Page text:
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Milton Edgerton, trailblazing plastic surgeon for children and transgender patients, dies at 96

Washington Post

When Milton Edgerton began his career as a plastic surgeon, his patients were wounded veterans of World War II, troops scarred by shrapnel or bullets or flames.

Later, as one of the foremost medical practitioners at Johns Hopkins University and the ­University of Virginia, he treated cancer patients and burn victims. He reconstructed hands, breasts, ears and — on one headline-grabbing occasion — used novel surgical techniques to help a girl who was “born without a face,” as was widely reported at the time. 

By the mid-1960s, he was also treating transgender patients, then known as “transsexuals,” who turned to Dr. Edgerton in an era when few surgeons in the United States offered sex-reassignment operations.

“The self-confidence and sense of wholeness of the transsexual is what it’s all about,” he told the Journal of Clinical Psychiatry, after co-founding the country’s first sex-reassignment surgery unit at Johns Hopkins. “This is really cosmetic surgery because these people are already living as members of the opposite sex. It is gender-confirmation surgery, not gender-change surgery.”

Dr. Edgerton, who was 96 when he died May 17 in Charlottesville, was widely recognized as one of the most daring and influential plastic surgeons in America. A founder of the Plastic Surgery Research Council, a leading scientific organization, he took on cases that some colleagues feared were too risky or controversial, and he served as a teacher and mentor to scores of younger students as the top plastic surgeon at Johns Hopkins and then U-Va.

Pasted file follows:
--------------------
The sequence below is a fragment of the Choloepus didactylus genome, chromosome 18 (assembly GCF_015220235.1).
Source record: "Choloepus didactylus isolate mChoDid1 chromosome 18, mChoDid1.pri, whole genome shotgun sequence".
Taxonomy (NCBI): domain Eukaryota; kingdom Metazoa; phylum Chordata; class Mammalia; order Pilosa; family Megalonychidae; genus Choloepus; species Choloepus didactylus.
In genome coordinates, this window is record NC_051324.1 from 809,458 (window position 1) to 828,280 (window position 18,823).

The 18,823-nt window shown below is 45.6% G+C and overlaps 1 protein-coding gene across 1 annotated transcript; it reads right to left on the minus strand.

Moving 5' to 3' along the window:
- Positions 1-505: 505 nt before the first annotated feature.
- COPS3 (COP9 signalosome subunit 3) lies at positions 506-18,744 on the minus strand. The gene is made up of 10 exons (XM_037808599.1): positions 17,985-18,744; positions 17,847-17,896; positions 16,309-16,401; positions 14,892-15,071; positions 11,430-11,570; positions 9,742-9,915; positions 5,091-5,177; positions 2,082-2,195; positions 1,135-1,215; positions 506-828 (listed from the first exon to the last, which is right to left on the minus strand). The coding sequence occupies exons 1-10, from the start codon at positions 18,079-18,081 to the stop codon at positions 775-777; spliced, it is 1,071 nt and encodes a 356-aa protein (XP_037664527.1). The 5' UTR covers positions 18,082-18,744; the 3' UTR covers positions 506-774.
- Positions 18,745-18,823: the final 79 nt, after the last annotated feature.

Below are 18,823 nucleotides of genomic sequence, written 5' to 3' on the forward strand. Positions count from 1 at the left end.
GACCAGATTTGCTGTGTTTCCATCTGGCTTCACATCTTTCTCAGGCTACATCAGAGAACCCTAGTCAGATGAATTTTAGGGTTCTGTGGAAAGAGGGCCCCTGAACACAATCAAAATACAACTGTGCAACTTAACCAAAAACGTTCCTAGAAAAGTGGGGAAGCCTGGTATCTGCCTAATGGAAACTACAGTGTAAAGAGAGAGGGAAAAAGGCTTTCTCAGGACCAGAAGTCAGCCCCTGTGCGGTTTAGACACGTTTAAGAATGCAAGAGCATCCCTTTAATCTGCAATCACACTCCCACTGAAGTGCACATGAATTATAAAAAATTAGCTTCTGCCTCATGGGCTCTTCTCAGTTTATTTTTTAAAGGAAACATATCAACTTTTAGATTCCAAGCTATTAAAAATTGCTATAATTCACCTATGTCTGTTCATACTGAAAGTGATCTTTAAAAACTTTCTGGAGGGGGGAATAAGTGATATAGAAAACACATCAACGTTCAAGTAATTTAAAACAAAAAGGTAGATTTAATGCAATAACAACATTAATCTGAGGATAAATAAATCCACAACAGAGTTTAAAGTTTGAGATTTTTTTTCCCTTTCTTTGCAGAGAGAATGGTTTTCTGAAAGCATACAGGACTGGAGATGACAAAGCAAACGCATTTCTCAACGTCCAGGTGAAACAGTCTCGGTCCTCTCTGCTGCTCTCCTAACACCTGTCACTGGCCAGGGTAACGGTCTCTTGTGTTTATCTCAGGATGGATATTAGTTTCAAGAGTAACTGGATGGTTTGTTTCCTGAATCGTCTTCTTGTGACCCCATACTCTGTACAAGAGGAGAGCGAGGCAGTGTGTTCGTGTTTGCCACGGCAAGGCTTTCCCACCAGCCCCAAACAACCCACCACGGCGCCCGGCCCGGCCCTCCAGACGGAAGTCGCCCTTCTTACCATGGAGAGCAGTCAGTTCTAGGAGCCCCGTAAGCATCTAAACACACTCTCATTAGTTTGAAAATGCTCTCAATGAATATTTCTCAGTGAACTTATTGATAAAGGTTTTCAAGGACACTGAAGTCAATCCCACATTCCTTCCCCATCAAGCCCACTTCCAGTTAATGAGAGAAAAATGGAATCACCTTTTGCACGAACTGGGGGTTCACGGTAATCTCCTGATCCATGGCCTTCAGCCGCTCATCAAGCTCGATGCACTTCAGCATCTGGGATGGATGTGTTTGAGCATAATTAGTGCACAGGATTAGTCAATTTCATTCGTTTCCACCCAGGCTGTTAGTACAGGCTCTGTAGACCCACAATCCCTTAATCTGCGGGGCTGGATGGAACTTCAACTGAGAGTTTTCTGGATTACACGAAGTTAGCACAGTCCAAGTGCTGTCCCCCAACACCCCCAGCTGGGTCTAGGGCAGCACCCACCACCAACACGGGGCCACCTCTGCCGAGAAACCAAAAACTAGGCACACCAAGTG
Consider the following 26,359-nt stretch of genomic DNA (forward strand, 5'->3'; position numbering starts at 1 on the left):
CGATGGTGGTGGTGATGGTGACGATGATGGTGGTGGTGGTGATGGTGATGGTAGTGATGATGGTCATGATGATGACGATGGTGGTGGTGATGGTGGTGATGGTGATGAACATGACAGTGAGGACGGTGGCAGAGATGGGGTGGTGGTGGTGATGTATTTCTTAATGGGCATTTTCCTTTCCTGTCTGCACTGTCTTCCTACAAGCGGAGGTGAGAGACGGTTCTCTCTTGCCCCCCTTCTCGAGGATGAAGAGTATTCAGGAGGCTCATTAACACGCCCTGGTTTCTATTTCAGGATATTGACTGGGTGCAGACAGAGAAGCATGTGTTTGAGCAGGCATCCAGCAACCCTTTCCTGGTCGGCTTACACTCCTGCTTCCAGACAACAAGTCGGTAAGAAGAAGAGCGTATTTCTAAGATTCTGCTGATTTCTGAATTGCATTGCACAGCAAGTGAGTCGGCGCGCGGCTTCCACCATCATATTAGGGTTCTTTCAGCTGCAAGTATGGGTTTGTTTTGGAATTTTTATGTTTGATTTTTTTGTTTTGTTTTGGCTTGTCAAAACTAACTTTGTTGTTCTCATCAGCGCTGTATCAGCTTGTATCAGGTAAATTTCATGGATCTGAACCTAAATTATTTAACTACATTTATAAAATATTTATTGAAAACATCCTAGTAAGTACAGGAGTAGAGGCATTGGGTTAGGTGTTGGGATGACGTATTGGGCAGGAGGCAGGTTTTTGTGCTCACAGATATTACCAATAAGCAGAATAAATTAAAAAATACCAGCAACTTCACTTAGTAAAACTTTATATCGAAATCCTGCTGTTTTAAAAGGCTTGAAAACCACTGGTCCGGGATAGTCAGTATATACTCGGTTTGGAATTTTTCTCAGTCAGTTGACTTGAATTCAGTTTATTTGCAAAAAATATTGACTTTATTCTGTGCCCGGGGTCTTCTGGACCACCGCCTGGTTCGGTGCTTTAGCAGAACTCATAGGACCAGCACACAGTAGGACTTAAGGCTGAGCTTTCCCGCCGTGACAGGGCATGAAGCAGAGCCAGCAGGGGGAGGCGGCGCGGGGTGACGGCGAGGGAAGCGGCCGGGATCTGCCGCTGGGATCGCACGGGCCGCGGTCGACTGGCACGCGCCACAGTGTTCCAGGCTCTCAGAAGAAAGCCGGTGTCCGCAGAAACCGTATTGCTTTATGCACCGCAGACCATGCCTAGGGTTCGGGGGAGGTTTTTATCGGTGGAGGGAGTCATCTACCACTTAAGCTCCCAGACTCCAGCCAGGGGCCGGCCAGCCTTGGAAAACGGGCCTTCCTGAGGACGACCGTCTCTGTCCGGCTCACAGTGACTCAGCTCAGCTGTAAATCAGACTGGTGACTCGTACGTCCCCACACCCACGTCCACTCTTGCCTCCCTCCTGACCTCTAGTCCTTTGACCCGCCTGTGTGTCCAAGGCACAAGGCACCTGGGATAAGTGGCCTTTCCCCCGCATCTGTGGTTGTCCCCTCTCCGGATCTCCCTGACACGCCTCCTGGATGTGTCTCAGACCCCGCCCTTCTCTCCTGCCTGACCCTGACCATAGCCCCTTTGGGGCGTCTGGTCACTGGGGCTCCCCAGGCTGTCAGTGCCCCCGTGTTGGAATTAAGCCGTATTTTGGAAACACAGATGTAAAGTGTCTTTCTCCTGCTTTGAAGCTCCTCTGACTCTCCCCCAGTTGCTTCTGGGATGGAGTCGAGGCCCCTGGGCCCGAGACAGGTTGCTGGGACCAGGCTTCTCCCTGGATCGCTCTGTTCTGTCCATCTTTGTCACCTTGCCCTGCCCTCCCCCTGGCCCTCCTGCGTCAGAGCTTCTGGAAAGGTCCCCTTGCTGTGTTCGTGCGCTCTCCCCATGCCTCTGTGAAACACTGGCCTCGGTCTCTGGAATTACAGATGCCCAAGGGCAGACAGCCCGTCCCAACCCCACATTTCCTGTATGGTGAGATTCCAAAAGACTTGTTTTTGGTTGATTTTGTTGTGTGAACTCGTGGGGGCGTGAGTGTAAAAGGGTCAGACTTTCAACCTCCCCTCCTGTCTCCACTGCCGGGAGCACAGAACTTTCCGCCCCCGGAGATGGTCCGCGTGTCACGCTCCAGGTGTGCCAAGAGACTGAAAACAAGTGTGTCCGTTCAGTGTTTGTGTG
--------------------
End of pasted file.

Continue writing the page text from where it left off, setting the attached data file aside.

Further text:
“He was a master at patient conversation, a master patient manager and a master surgeon,” said Paul Manson, who succeeded Dr. Edgerton as chief of plastic surgery at Johns Hopkins. “You could name just about any item in plastic surgery and he was innovative.”

Dr. Edgerton wrote four textbooks, including one of the first works on human ear construction, and wrote more than 500 academic papers, presenting research on everything from X-ray exposure and thyroid cancer (they were linked, he found) to the purported medical consequences of bralessness. (Although freeing the nipple causes the breasts to sag, he told the Associated Press in 1972, “the only real objection to allowing the breasts to become pendulous is an aesthetic one.”)

The field of plastic surgery was still in its infancy when Dr. Edgerton began his medical studies at Johns Hopkins in the 1940s as a protege of John Staige Davis, one of the first dedicated plastic surgeons in the United States.

Dr. Edgerton later returned to become the school’s first plastic surgery resident. He was serving as its first full-time chief of plastic surgery when, in 1965, he joined psychologist John Money and endocrinologist Claude Migeon in founding the Johns Hopkins Gender Identity Clinic. Initially shrouded in secrecy, the clinic marked the first time an American hospital performed sex-reassignment surgeries, also known as gender-confirmation or gender-affirmation surgeries.

“If the mind cannot be changed to fit the body,” clinic chairman John E. Hoopes said, after the group began publicizing itself in 1966, “then perhaps we should consider changing the body to fit the mind.”

Dr. Edgerton had become interested in sex-reassignment surgery more than a decade earlier, around the time Christine Jorgensen traveled to Denmark for the procedure en route to becoming an actress, nightclub singer and America’s first transgender celebrity.

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